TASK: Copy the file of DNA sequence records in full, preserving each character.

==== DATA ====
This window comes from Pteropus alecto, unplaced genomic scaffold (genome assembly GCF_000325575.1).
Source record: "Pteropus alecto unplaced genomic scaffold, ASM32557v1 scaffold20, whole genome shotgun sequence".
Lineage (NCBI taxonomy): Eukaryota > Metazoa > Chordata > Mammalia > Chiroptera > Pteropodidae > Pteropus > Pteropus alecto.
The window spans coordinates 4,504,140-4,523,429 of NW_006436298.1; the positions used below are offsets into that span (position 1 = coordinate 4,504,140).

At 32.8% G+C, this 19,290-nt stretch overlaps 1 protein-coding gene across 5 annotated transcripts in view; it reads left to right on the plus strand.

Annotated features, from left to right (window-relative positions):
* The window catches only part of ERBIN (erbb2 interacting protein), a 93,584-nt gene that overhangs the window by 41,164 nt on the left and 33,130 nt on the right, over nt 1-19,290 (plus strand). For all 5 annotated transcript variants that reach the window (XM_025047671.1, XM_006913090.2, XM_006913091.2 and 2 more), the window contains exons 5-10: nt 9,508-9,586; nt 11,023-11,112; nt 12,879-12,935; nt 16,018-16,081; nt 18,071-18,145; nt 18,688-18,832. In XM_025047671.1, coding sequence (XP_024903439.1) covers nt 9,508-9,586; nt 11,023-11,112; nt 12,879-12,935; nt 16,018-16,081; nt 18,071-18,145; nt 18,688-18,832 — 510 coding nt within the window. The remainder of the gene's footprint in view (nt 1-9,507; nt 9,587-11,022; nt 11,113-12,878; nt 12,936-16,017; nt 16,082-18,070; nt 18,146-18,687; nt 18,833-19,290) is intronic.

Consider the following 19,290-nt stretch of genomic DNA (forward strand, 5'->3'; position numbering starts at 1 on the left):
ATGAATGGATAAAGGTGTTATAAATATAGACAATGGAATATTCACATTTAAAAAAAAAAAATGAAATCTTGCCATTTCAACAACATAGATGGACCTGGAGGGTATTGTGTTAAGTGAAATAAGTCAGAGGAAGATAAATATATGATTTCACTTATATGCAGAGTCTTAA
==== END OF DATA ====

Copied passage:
This window comes from Pteropus alecto, unplaced genomic scaffold (genome assembly GCF_000325575.1).
Source record: "Pteropus alecto unplaced genomic scaffold, ASM32557v1 scaffold20, whole genome shotgun sequence".
Lineage (NCBI taxonomy): Eukaryota > Metazoa > Chordata > Mammalia > Chiroptera > Pteropodidae > Pteropus > Pteropus alecto.
The window spans coordinates 4,504,140-4,523,429 of NW_006436298.1; the positions used below are offsets into that span (position 1 = coordinate 4,504,140).

At 32.8% G+C, this 19,290-nt stretch overlaps 1 protein-coding gene across 5 annotated transcripts in view; it reads left to right on the plus strand.

Annotated features, from left to right (window-relative positions):
* The window catches only part of ERBIN (erbb2 interacting protein), a 93,584-nt gene that overhangs the window by 41,164 nt on the left and 33,130 nt on the right, over nt 1-19,290 (plus strand). For all 5 annotated transcript variants that reach the window (XM_025047671.1, XM_006913090.2, XM_006913091.2 and 2 more), the window contains exons 5-10: nt 9,508-9,586; nt 11,023-11,112; nt 12,879-12,935; nt 16,018-16,081; nt 18,071-18,145; nt 18,688-18,832. In XM_025047671.1, coding sequence (XP_024903439.1) covers nt 9,508-9,586; nt 11,023-11,112; nt 12,879-12,935; nt 16,018-16,081; nt 18,071-18,145; nt 18,688-18,832 — 510 coding nt within the window. The remainder of the gene's footprint in view (nt 1-9,507; nt 9,587-11,022; nt 11,113-12,878; nt 12,936-16,017; nt 16,082-18,070; nt 18,146-18,687; nt 18,833-19,290) is intronic.

Consider the following 19,290-nt stretch of genomic DNA (forward strand, 5'->3'; position numbering starts at 1 on the left):
ATGAATGGATAAAGGTGTTATAAATATAGACAATGGAATATTCACATTTAAAAAAAAAAAATGAAATCTTGCCATTTCAACAACATAGATGGACCTGGAGGGTATTGTGTTAAGTGAAATAAGTCAGAGGAAGATAAATATATGATTTCACTTATATGCAGAGTCTTAA